Read my take on Leica’s new cameras at Amazon’s End User blog.
More extreme white balance? Nope — this is exactly what the scene looked like in real life, thanks to the crazy night lights at the High Line.
I’m always looking to do something a little different from the norm with clients, and when it’s warm enough more and more I say "hey, why don’t we do the shoot when it’s pitch black out?" Even popular engagement spots like the High Line take a very different tone at night — during the day, this spot looks like a random airplane hangar.
Thanks, Bill, for holding the Lowel video light on this one!
I’ve discussed before the possibilities of using extreme white balance shifts in your photography — it’s a common practice to hit an outdoor subject with amber light on a tungsten setting to make the sky deep blue, like so:
But why stop there? It’s the digital era. If I’d hit them with a flash gelled deep pink, I could get crazy greens in the background. Or I could make that blue totally saturated.* It’s a way to get that crazy gelled-background look with just one light.
But some raw programs are much better at extreme shifts than others. Adobe Lightroom is great at making things super-warm, going to 50000K, but can only go as cold as to neutralize an old tungsten light bulb — anything lit by red is out of luck.
This isn’t just an issue for your own crazy lighting — if you shoot concerts or anything extremely theatrical, you often have to deal with lighting managers who are clearly on some sort of loosely-controlled substance. That’s where unlimited shifts come into play. RAW Developer is pretty good at this, with an auto setting that will use whatever crazy setting seems right, but is still limited compared to my favorite, Nikon Capture NX. With the “set gray point” option in the white balance, you can set it to essentially anything you want. For example, here’s some crazy lighting from a wedding singer, as it looked in real life:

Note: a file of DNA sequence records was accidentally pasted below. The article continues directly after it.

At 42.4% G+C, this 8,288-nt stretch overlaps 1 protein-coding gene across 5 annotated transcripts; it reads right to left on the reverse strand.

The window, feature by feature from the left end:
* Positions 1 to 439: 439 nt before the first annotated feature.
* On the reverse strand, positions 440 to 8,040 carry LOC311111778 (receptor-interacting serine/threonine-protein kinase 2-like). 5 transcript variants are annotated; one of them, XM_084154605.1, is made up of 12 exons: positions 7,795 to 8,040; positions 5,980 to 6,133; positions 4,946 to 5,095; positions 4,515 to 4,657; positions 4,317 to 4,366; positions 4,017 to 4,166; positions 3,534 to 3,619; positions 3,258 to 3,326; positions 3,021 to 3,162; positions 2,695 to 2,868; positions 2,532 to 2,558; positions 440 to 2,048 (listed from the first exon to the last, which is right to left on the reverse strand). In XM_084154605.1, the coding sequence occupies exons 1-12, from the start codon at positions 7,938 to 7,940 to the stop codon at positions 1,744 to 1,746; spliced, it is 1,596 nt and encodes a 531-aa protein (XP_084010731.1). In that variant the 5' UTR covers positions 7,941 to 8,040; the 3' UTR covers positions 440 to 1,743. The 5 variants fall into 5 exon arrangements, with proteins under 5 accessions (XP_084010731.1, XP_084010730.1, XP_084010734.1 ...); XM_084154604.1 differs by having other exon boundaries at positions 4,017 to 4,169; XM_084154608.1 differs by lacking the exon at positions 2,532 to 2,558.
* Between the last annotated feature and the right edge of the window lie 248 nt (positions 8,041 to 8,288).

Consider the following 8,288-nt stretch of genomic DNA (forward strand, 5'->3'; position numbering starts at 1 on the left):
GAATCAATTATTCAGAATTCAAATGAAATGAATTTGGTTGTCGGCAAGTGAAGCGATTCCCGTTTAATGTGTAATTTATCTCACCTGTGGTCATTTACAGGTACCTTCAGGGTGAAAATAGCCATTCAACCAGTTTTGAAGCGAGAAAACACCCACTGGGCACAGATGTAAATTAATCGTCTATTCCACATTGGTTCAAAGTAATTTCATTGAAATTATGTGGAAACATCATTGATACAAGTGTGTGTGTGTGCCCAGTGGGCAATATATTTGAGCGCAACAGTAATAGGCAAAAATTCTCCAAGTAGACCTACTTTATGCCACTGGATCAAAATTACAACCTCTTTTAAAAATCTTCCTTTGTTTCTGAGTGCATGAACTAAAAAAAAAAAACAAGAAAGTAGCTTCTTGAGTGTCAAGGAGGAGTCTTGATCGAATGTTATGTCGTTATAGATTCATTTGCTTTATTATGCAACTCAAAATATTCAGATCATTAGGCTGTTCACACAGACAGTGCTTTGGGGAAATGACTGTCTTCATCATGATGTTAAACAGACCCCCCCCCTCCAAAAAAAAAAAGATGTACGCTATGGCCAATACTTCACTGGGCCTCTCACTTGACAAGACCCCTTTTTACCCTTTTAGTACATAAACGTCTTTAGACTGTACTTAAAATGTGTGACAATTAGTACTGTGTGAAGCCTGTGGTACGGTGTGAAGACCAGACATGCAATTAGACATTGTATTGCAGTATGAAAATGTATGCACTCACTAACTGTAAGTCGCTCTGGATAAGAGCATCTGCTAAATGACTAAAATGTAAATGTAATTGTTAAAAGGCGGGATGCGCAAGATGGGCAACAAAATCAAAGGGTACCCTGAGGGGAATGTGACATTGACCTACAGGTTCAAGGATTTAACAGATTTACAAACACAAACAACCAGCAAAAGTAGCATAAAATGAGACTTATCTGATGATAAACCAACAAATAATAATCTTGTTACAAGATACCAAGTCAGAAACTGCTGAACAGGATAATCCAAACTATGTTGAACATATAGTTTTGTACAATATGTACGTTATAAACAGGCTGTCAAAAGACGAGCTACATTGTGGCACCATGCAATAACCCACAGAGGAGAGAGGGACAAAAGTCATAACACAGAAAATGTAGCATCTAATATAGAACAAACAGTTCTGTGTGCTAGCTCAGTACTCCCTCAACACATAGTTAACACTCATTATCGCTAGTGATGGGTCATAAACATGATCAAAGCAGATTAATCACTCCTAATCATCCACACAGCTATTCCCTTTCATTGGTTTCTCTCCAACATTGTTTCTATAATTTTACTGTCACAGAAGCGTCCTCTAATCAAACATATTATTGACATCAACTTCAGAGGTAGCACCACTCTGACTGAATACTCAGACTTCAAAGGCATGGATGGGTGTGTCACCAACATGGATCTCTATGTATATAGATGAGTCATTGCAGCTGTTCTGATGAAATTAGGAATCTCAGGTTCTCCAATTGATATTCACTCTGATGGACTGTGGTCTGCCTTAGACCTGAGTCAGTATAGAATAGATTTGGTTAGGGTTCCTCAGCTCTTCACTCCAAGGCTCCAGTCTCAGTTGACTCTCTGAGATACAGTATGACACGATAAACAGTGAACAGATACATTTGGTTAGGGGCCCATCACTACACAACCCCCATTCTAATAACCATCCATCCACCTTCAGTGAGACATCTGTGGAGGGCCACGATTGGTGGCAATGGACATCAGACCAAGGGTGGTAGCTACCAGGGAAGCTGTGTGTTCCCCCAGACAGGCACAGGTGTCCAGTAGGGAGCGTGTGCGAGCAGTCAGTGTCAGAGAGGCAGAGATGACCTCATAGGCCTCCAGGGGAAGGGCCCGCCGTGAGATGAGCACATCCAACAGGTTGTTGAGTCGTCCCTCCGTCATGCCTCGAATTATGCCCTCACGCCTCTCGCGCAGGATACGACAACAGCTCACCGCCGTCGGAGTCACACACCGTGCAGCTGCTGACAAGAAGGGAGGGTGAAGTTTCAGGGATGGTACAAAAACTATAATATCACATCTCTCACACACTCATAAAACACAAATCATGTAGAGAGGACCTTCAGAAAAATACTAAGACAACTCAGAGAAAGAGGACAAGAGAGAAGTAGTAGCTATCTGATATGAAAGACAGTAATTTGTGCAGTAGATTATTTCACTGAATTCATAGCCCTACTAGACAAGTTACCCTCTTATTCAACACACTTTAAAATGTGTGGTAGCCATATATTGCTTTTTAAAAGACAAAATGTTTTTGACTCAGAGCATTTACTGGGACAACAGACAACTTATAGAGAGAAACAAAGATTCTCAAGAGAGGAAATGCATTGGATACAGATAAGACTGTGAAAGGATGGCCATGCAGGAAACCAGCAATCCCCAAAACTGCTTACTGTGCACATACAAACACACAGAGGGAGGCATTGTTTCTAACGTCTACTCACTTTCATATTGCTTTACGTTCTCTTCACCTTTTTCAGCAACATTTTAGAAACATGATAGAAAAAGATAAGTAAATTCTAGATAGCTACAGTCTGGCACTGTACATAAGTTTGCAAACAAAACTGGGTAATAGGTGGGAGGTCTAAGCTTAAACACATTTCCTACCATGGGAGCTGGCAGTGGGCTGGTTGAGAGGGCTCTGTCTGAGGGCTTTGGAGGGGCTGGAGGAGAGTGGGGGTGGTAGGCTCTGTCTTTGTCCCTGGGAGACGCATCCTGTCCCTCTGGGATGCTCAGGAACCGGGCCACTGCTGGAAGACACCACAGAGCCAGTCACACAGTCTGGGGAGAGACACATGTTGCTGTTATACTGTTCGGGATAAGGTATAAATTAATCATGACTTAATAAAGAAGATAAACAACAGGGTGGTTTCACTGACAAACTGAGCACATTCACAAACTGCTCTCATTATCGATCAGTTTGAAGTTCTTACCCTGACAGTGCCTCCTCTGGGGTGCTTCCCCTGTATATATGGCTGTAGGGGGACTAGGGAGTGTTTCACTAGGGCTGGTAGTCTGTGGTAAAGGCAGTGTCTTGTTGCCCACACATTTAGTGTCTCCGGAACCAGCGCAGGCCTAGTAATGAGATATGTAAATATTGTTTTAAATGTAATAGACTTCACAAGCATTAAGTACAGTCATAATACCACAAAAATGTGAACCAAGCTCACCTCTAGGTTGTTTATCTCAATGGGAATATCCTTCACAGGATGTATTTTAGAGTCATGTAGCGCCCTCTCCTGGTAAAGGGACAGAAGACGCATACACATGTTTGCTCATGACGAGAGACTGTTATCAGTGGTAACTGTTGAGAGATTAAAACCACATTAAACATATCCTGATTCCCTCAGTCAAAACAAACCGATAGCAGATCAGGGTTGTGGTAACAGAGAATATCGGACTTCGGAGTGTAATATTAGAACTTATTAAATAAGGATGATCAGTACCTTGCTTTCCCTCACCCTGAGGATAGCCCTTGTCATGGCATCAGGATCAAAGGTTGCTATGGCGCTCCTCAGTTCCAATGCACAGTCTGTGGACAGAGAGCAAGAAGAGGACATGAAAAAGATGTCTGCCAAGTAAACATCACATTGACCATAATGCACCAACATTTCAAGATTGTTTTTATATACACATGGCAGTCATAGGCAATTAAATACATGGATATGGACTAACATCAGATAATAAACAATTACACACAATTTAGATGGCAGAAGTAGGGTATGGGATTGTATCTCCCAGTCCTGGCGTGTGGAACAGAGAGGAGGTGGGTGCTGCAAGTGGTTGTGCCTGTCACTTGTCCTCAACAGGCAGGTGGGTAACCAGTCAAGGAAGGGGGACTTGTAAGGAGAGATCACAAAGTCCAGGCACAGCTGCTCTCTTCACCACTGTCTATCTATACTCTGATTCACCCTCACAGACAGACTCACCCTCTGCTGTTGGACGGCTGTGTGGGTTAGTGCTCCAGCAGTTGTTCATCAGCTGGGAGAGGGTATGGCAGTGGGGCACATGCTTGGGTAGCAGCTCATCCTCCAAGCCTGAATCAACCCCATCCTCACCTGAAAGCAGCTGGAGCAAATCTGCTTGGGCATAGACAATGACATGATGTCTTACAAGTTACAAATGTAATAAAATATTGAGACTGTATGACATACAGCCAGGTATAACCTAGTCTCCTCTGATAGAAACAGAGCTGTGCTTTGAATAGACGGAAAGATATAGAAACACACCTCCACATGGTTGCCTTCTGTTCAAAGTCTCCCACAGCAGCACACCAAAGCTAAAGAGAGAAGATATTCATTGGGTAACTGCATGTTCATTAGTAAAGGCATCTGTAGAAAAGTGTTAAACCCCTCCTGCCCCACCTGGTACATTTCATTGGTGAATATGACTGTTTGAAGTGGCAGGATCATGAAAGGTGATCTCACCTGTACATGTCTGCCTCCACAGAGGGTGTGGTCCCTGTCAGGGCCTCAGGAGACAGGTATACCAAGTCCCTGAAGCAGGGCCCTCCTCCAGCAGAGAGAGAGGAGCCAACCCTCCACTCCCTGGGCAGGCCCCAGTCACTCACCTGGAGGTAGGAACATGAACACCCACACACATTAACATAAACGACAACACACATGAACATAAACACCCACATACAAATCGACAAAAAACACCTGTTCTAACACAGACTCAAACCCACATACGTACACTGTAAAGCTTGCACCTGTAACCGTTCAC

Here’s the best that Lightroom could do with it (cropped slightly differently):
But here’s what a simple adjustment in Capture NX did.
Look! She has skin tone! See how the open flame went to a crazy green? Non Nikon users may want to try their own maker’s software or RAW Developer.
UPDATE: By popular demand, here is what Apple’s Aperture can do. This actually taught me something I didn’t know — in Aperture, the white balance dropper can get you into extremes that the slider alone can’t do. While the settings for this read 2000K, -150, it was actually far more extremely shifted than if you had just manually moved the slider.
*(Be careful lighting with greenish tones, it can highlight skin imperfections)